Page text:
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Is there a difference in meaning between these two sentences?

  1. I went to the hotel you were staying at when you were in New York.
  2. I went to the hotel you stayed  at when you were in New York.

Perhaps one reading is that they went to the hotel where their friend was (still) staying, but another is that they went to the hotel where their friend had (previously) stayed. The use of the past tense were staying at when you were in New York would seem to mean that the friend was no longer there.

With I went, which represents a definite action at a point in time, does it matter if the stay at the hotel is described with the past continuous you were staying or not? Is one more correct than the other?

2

Both are acceptable grammatically.

In the first, the object clause is written in the imperfect tense (past continuous). In the second it is written in the past tense.

Neither example can possibly imply that the person described as 'you' is still staying at the hotel. But the first could well imply that 'you' were still staying at the hotel at the time 'I went'. But with the 'when you were in New York' clause included, it does not seem possible that I could have gone to the hotel when you were still there.

It does not matter that the principal verb in the sentence (went) is in the past. The action of 'I went' has nothing whatever to do with the tense applicable in the object clause. One could equally well say: 'I went to the hotel where you will be staying when you are in New York', or 'I will go to the hotel where you were staying...'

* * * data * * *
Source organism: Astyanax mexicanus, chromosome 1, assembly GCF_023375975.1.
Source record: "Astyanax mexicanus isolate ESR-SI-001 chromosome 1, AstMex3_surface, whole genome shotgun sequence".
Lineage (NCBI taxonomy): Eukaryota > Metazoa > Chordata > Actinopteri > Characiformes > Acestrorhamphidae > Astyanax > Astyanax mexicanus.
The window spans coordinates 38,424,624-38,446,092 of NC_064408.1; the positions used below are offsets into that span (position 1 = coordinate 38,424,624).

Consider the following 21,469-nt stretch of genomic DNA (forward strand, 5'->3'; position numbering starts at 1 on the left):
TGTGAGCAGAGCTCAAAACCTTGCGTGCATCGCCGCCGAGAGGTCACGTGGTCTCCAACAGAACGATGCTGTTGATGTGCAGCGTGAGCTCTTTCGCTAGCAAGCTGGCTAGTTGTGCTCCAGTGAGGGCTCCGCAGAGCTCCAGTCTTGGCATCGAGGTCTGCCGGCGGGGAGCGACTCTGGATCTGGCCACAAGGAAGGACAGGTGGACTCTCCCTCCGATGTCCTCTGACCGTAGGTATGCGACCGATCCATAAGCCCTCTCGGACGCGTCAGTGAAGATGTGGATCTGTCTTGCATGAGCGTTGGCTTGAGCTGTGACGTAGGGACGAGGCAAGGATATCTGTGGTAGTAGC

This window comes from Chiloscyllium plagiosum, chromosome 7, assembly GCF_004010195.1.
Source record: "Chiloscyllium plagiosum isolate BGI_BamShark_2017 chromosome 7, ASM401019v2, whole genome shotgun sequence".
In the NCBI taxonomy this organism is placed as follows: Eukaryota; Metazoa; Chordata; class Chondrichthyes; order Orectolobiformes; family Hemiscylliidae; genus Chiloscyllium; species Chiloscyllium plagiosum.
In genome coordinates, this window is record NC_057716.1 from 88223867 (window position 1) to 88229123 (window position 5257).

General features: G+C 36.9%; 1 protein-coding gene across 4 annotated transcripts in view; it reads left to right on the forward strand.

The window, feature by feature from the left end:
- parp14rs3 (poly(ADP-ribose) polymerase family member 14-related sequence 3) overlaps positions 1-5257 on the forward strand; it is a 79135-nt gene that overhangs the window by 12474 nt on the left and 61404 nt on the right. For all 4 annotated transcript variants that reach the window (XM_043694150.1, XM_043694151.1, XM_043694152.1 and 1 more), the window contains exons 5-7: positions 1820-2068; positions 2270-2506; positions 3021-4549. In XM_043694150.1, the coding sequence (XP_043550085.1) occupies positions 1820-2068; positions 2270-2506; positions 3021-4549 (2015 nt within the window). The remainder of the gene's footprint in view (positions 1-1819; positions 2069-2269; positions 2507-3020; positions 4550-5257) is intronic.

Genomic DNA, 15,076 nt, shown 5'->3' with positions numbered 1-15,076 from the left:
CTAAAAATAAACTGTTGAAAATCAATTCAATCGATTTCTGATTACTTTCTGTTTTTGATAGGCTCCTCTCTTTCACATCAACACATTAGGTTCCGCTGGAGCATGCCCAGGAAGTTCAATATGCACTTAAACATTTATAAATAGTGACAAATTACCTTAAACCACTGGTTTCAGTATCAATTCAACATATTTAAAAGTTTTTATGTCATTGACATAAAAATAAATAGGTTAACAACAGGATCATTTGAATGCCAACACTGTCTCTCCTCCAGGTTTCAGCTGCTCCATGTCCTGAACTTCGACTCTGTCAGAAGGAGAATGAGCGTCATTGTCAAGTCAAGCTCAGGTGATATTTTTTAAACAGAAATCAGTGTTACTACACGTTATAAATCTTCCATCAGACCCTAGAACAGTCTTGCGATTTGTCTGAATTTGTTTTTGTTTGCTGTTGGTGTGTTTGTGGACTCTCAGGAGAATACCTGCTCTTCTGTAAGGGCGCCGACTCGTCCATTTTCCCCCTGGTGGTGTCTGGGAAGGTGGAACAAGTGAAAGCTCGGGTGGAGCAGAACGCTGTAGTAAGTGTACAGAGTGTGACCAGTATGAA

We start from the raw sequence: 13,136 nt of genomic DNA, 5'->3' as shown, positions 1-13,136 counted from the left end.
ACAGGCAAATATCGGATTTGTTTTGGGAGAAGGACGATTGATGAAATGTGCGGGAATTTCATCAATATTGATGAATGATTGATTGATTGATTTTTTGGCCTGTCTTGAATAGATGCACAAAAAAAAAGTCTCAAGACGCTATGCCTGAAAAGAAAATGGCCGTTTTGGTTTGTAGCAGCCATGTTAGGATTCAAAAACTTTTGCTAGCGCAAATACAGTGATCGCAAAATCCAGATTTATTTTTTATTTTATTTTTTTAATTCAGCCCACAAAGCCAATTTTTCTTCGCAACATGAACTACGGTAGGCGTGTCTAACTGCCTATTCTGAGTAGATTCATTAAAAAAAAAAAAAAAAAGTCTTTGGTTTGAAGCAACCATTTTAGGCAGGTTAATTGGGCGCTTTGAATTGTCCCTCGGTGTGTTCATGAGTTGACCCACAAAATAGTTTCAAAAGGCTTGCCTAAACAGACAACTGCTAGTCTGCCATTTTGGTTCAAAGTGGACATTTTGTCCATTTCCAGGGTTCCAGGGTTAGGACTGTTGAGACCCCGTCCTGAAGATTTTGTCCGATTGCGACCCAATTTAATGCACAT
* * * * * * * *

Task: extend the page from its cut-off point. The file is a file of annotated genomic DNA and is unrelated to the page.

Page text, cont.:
I think both sentences mean almost exactly the same thing. The second is perhaps more applicable to a very short stay, where there were also stays at other hotels.

The French would always use the imperfect (imparfait) for this type of thing, but in English you have the choice.

1

Without the clause "when you were in New York", things are fairly clear:

If I say "I went to the hotel you were staying at", it implies that I went there while you were staying there.

If I say "I went to the hotel you stayed at", it's not clear whether I went to the hotel while you were staying there, but I would expect I went there after you had left.

With the "New York" clause, things are less clear. If I went there after you had left, I would expect somebody to use the second sentence:

I went to the hotel you stayed at when you were in New York.

If I went there while you were still there, I would expect the word order:

When you were in New York, I went to the hotel you were staying at.

The combination of the verb tense from the second one and the word order from the first, while grammatical, is confusing. I don't see why one would use the continuous tense if you weren't at the hotel when I went there, and I don't see why one would use that word order if you were.

  • Generally I concur with all you say here, except that I would retain the possibility that I went to the hotel you were staying at could very easily be used to describe a visit I made after you had departed elsewhere. It could be due to the fact that I have had some exposure to French in my life that I tend to read the imperfect in that way, but I think I speak for most British speakers when I acknowledge this possibility. – WS2 Aug 3 '14 at 16:45

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